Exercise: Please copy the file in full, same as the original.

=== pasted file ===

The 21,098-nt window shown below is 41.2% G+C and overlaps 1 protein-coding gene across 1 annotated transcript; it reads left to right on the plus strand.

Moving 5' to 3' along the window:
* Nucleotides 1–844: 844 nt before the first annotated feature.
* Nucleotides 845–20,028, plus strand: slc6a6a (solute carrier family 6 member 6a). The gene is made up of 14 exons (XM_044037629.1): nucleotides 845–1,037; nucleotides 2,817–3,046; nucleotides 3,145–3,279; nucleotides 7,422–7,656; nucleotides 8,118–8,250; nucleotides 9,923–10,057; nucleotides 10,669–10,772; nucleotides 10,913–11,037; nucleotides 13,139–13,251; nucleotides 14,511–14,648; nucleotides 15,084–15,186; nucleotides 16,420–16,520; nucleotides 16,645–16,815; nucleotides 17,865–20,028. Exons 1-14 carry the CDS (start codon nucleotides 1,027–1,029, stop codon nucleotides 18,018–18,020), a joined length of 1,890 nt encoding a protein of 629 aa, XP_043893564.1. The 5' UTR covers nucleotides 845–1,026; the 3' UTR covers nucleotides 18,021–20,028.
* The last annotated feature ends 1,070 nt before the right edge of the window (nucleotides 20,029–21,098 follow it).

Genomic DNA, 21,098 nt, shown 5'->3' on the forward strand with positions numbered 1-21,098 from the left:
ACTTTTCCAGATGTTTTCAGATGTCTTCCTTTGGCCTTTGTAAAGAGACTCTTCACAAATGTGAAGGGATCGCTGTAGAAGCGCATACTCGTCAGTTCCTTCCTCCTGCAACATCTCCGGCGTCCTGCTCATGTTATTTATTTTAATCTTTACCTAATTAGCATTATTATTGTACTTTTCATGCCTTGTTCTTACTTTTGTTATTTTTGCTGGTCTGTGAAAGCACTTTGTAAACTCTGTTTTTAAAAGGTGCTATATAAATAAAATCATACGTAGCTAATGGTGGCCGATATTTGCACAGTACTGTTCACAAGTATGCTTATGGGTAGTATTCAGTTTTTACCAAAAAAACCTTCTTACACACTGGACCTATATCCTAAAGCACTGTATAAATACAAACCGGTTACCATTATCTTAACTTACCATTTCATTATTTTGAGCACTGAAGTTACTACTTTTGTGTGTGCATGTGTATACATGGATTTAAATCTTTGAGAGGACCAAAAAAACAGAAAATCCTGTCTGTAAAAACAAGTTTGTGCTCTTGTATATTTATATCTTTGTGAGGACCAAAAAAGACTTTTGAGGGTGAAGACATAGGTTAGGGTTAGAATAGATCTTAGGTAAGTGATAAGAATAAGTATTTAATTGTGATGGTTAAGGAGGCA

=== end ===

The 21,098-nt window shown below is 41.2% G+C and overlaps 1 protein-coding gene across 1 annotated transcript; it reads left to right on the plus strand.

Moving 5' to 3' along the window:
* Nucleotides 1–844: 844 nt before the first annotated feature.
* Nucleotides 845–20,028, plus strand: slc6a6a (solute carrier family 6 member 6a). The gene is made up of 14 exons (XM_044037629.1): nucleotides 845–1,037; nucleotides 2,817–3,046; nucleotides 3,145–3,279; nucleotides 7,422–7,656; nucleotides 8,118–8,250; nucleotides 9,923–10,057; nucleotides 10,669–10,772; nucleotides 10,913–11,037; nucleotides 13,139–13,251; nucleotides 14,511–14,648; nucleotides 15,084–15,186; nucleotides 16,420–16,520; nucleotides 16,645–16,815; nucleotides 17,865–20,028. Exons 1-14 carry the CDS (start codon nucleotides 1,027–1,029, stop codon nucleotides 18,018–18,020), a joined length of 1,890 nt encoding a protein of 629 aa, XP_043893564.1. The 5' UTR covers nucleotides 845–1,026; the 3' UTR covers nucleotides 18,021–20,028.
* The last annotated feature ends 1,070 nt before the right edge of the window (nucleotides 20,029–21,098 follow it).

Genomic DNA, 21,098 nt, shown 5'->3' on the forward strand with positions numbered 1-21,098 from the left:
ACTTTTCCAGATGTTTTCAGATGTCTTCCTTTGGCCTTTGTAAAGAGACTCTTCACAAATGTGAAGGGATCGCTGTAGAAGCGCATACTCGTCAGTTCCTTCCTCCTGCAACATCTCCGGCGTCCTGCTCATGTTATTTATTTTAATCTTTACCTAATTAGCATTATTATTGTACTTTTCATGCCTTGTTCTTACTTTTGTTATTTTTGCTGGTCTGTGAAAGCACTTTGTAAACTCTGTTTTTAAAAGGTGCTATATAAATAAAATCATACGTAGCTAATGGTGGCCGATATTTGCACAGTACTGTTCACAAGTATGCTTATGGGTAGTATTCAGTTTTTACCAAAAAAACCTTCTTACACACTGGACCTATATCCTAAAGCACTGTATAAATACAAACCGGTTACCATTATCTTAACTTACCATTTCATTATTTTGAGCACTGAAGTTACTACTTTTGTGTGTGCATGTGTATACATGGATTTAAATCTTTGAGAGGACCAAAAAAACAGAAAATCCTGTCTGTAAAAACAAGTTTGTGCTCTTGTATATTTATATCTTTGTGAGGACCAAAAAAGACTTTTGAGGGTGAAGACATAGGTTAGGGTTAGAATAGATCTTAGGTAAGTGATAAGAATAAGTATTTAATTGTGATGGTTAAGGAGGCA